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Scare Me


It’s a dark and stormy night. Two cabin Airbnb neighbors, the struggling actor/writer/director Fred (Josh Ruben) and acclaimed novelist Fanny (Aya Cash), pass the time by challenging each other to tell a scary story. Except they don’t just sit across from one another as they spin yarns about werewolves and zombies, they act it all out. Their stories come from both thin air and their zeal for horror, expressed with verbose physical and emotional language. Tropes are encouraged, because horror fans know that tropes are like tracks for a roller coaster—it’s a matter of how they’re put to use. 

Josh Ruben’s impressive directorial debut “Scare Me” gives us that roller coaster experience in a living room, basing his story about storytelling on the riches of vivid performances and winding, wicked tales (which are best left told by Fred and Fanny). Even if Ruben is a little thwarted by trying to make a larger point about this, the concept of these two telling a story is only deceptively cute. Coming from the mouths and minds of Cash and Ruben, it’s a full-blown acting showcase. 

Of course, this film wouldn’t work without such engaging storytellers, and “Scare Me” has that with Cash and Ruben. From the start they have potent screwball chemistry in the way that Fred bumbles to impress someone he immediately finds alluring, only for Fanny to shoot him down with emasculating asides. She’s more amused by his floundering approach, and prods him for entertainment, which he happily obliges by doing the first story. 

In creating these two full, creative characters, Ruben gives them a strong adversarial edge. She’s the writer of the duo, coloring her stories with detail, while Fred comes at it from more of an actor’s perspective, even thinking that calling her “Uta Hagen” is a diss (she doesn’t get the reference to the legendary acting coach). She calls out the misogyny in his stories and throws shade at him for being yet another white storyteller, making the movie itself self-aware, and self-conscious.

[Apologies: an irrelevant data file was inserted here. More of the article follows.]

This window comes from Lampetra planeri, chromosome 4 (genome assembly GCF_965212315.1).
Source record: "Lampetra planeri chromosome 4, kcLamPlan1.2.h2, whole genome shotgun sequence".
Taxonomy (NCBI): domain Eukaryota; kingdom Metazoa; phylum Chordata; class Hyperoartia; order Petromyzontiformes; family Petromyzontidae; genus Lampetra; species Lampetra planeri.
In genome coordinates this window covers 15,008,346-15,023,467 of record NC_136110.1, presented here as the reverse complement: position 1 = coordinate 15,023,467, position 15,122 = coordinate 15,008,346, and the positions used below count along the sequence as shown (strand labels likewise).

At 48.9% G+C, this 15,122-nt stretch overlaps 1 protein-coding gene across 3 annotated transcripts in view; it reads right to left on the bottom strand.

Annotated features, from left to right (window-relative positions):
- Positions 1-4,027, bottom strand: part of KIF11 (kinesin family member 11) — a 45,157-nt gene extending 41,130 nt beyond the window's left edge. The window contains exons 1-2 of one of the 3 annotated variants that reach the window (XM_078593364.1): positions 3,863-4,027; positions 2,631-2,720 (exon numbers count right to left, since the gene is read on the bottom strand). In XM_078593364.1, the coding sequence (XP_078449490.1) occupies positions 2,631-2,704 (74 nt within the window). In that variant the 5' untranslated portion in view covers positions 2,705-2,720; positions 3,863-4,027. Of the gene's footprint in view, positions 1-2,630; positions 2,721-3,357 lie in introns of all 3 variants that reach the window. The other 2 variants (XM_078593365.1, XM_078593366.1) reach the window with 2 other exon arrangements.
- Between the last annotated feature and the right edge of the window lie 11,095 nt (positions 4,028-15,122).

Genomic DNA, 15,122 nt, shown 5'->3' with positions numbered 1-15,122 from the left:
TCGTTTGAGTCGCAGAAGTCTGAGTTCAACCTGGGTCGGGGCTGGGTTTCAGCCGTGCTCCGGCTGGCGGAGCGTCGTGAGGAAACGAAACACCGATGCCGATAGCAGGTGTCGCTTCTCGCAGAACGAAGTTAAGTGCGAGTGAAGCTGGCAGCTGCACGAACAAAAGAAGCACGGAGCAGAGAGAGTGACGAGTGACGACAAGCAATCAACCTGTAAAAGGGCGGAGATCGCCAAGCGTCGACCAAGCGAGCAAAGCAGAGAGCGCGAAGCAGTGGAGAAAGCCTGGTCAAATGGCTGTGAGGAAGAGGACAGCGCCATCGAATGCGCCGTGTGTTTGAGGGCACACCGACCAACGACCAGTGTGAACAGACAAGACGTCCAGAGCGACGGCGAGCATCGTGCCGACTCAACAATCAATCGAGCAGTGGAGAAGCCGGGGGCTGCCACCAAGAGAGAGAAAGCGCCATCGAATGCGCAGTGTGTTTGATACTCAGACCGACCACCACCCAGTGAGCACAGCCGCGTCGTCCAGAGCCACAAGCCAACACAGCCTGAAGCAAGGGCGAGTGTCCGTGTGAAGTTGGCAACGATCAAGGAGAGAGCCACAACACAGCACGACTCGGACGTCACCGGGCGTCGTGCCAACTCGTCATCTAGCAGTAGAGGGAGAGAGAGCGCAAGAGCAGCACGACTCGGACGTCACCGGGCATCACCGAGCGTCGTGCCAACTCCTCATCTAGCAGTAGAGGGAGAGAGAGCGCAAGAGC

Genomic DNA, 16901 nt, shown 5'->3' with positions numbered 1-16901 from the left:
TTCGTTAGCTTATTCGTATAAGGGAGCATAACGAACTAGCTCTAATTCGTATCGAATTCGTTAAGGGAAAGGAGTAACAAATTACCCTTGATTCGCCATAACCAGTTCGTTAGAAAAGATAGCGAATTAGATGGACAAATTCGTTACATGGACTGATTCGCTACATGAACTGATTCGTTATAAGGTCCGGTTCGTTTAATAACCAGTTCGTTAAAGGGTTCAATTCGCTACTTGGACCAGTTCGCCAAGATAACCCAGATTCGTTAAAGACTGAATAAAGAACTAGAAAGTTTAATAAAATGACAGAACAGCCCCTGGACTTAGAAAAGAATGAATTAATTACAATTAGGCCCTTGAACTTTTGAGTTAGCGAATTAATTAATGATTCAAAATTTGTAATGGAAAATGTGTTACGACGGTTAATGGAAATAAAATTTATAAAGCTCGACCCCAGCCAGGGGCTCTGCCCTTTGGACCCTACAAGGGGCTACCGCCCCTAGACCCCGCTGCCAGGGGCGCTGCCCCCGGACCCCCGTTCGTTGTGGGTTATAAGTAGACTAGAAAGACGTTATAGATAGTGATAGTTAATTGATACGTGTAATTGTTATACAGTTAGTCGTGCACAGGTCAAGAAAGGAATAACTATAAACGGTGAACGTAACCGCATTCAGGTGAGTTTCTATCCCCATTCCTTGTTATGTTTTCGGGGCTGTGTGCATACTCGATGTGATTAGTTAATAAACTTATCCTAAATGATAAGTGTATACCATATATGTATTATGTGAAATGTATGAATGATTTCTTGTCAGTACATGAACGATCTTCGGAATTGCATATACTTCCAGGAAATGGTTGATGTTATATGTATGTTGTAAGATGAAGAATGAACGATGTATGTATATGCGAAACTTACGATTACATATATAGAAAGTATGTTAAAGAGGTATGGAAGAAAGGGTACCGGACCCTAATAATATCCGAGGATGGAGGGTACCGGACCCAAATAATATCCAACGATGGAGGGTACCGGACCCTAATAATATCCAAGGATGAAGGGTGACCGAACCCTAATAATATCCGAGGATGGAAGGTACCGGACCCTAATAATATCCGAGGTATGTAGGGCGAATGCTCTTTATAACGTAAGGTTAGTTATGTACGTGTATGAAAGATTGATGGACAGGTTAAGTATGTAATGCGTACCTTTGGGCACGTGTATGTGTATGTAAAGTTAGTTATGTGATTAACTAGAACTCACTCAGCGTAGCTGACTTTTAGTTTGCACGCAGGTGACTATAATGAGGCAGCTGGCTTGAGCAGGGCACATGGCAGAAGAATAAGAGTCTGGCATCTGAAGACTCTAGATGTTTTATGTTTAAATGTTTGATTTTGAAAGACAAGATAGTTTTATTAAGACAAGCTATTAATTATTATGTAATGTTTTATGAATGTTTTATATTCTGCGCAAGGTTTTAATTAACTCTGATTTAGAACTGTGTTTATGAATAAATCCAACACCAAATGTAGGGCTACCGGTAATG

But irrespective of who everyone embodies—like how Chris Redd’s excitable pizza man Carlo pops up later to take on the role of excited spectator—it’s made possible by excellent performances, as Cash and Ruben can turn on a dime with their embodiments of reoccurring horror figures like a creepy old person, or a wolf. Exemplifying how acting is a form of storytelling, their work is transformative, animated, and hilarious. The face can do so much, and so can voices, and bent limbs, and Cash and Ruben prove to be inventive with these natural tools. You can practically see the different roles these actors could play in the future—Cash should be at the top of the casting roster for any project that needs a Romanian grandpa. 

Even more than with scares, the largest energy in “Scare Me” comes from improv theater, as the stories have an outrageous, unpredictable edge. The filmmaking takes a more formal approach, presenting their make believe moments as if it were a movie, cutting between the different characters they’ve created as if Fred was playing multiple people at once, and often adding sound effects to make everything even more movie-like. It’s a polarizing conceit, but it works with the editing that keeps these excited monologues zippy. All the while, the power outage that brings Fred and Fanny together is more than just a narrative device, as it makes for a fireplace that illuminates their micro production as if they were around a traditional campfire. 

With all of the story’s meta aspects, I assume it’s no coincidence that Ruben casts himself as a writer who is accused of having an “idea” but not so much a full story, and is later berated by Fanny for telling a story that doesn’t have stakes. Like Fred’s undercooked albeit laugh-out-loud werewolf story draft, “Scare Me” has the same sense of feeling limited, especially when it tries to offer viewers something more than these conjured stories. But Ruben certainly makes things more interesting by sprinkling in some alarming character details about Fred throughout the night. And while the movie tends to lean more playful with its interpretation of its title, he even creates a genuinely uncomfortable scene toward the end. 

“Scare Me” is a tricky film like that, showing the creative possibilities of its meta, bare bones approach to horror thrills, and sometimes feeling limited by it. And it’s hard not to overthink it, since the effect of storytelling is such a difficult experience to put into words. But the idea that we can look at someone in regular clothes and see a werewolf, and a whole setting, and someone else’s experience, is just part of the beguiling effect that has us constantly wanting to hear the next story. “Scare Me” has an inspired approach to honoring such magic. 

Now available on Shudder



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